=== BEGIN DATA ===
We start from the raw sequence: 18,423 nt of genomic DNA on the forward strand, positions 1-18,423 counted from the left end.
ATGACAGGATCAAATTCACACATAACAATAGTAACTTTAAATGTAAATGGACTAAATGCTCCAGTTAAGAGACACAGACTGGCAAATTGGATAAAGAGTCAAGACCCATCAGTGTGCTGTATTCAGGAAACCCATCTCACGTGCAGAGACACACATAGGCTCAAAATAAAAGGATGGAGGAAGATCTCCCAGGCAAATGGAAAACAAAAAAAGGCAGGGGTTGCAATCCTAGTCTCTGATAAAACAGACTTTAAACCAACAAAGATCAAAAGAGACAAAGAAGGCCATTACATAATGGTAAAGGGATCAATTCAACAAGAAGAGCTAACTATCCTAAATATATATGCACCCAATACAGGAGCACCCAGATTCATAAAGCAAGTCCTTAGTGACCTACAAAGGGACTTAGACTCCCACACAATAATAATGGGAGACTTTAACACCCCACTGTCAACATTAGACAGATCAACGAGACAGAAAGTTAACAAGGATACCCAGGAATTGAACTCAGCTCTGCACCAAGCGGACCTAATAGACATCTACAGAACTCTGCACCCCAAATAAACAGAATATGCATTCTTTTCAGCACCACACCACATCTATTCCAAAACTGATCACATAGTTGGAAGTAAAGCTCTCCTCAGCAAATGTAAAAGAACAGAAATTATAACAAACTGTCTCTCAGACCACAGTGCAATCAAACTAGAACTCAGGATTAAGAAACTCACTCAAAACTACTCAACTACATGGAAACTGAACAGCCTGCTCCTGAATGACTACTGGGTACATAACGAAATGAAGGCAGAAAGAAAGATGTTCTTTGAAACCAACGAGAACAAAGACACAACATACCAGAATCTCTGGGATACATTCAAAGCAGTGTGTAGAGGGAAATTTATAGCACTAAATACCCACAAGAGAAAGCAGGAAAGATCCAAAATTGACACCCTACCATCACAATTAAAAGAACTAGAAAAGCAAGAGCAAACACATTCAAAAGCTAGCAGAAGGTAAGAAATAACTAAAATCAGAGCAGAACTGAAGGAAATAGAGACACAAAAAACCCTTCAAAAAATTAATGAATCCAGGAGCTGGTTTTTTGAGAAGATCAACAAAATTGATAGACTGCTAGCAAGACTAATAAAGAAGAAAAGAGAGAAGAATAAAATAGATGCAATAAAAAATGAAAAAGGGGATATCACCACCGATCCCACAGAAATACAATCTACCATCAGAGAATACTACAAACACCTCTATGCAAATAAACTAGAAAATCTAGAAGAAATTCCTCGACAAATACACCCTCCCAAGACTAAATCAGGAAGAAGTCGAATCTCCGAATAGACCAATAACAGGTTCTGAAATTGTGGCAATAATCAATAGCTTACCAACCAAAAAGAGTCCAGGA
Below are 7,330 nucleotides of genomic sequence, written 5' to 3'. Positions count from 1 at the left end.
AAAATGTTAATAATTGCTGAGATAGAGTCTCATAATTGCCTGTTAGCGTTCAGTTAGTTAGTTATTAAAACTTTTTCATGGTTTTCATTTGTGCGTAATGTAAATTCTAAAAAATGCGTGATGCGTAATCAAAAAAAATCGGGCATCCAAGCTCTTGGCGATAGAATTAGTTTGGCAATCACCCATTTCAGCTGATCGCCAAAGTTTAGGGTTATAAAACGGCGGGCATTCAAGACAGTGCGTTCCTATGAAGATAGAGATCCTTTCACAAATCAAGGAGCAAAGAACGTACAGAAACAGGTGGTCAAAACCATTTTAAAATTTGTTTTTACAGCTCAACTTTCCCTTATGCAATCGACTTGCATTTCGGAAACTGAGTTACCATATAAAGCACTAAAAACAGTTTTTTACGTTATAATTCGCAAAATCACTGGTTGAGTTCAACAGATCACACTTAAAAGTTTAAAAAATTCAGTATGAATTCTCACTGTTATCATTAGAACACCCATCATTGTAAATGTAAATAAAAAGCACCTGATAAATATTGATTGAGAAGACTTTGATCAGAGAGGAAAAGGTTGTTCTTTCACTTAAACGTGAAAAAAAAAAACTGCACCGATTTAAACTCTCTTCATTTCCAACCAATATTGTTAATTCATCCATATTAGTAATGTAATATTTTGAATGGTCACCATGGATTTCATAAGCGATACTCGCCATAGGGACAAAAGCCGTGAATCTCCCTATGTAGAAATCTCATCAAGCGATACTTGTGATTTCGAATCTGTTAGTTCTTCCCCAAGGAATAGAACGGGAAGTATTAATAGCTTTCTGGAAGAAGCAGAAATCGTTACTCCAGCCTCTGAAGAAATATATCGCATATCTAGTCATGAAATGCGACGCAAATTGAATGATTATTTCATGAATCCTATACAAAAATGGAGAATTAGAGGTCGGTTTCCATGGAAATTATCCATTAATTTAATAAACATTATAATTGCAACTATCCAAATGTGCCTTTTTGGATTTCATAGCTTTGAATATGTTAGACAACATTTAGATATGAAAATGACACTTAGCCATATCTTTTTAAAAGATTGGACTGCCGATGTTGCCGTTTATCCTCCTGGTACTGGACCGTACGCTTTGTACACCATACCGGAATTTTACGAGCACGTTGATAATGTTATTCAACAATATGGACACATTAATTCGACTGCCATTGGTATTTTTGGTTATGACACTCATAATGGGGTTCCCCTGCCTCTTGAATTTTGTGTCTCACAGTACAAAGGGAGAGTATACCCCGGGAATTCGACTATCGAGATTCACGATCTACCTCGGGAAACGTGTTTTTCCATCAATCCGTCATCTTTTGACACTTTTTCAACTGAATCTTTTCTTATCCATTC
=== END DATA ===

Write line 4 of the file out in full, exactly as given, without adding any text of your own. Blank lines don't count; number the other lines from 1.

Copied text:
AAAATGTTAATAATTGCTGAGATAGAGTCTCATAATTGCCTGTTAGCGTTCAGTTAGTTAGTTATTAAAACTTTTTCATGGTTTTCATTTGTGCGTAATGTAAATTCTAAAAAATGCGTGATGCGTAATCAAAAAAAATCGGGCATCCAAGCTCTTGGCGATAGAATTAGTTTGGCAATCACCCATTTCAGCTGATCGCCAAAGTTTAGGGTTATAAAACGGCGGGCATTCAAGACAGTGCGTTCCTATGAAGATAGAGATCCTTTCACAAATCAAGGAGCAAAGAACGTACAGAAACAGGTGGTCAAAACCATTTTAAAATTTGTTTTTACAGCTCAACTTTCCCTTATGCAATCGACTTGCATTTCGGAAACTGAGTTACCATATAAAGCACTAAAAACAGTTTTTTACGTTATAATTCGCAAAATCACTGGTTGAGTTCAACAGATCACACTTAAAAGTTTAAAAAATTCAGTATGAATTCTCACTGTTATCATTAGAACACCCATCATTGTAAATGTAAATAAAAAGCACCTGATAAATATTGATTGAGAAGACTTTGATCAGAGAGGAAAAGGTTGTTCTTTCACTTAAACGTGAAAAAAAAAAACTGCACCGATTTAAACTCTCTTCATTTCCAACCAATATTGTTAATTCATCCATATTAGTAATGTAATATTTTGAATGGTCACCATGGATTTCATAAGCGATACTCGCCATAGGGACAAAAGCCGTGAATCTCCCTATGTAGAAATCTCATCAAGCGATACTTGTGATTTCGAATCTGTTAGTTCTTCCCCAAGGAATAGAACGGGAAGTATTAATAGCTTTCTGGAAGAAGCAGAAATCGTTACTCCAGCCTCTGAAGAAATATATCGCATATCTAGTCATGAAATGCGACGCAAATTGAATGATTATTTCATGAATCCTATACAAAAATGGAGAATTAGAGGTCGGTTTCCATGGAAATTATCCATTAATTTAATAAACATTATAATTGCAACTATCCAAATGTGCCTTTTTGGATTTCATAGCTTTGAATATGTTAGACAACATTTAGATATGAAAATGACACTTAGCCATATCTTTTTAAAAGATTGGACTGCCGATGTTGCCGTTTATCCTCCTGGTACTGGACCGTACGCTTTGTACACCATACCGGAATTTTACGAGCACGTTGATAATGTTATTCAACAATATGGACACATTAATTCGACTGCCATTGGTATTTTTGGTTATGACACTCATAATGGGGTTCCCCTGCCTCTTGAATTTTGTGTCTCACAGTACAAAGGGAGAGTATACCCCGGGAATTCGACTATCGAGATTCACGATCTACCTCGGGAAACGTGTTTTTCCATCAATCCGTCATCTTTTGACACTTTTTCAACTGAATCTTTTCTTATCCATTC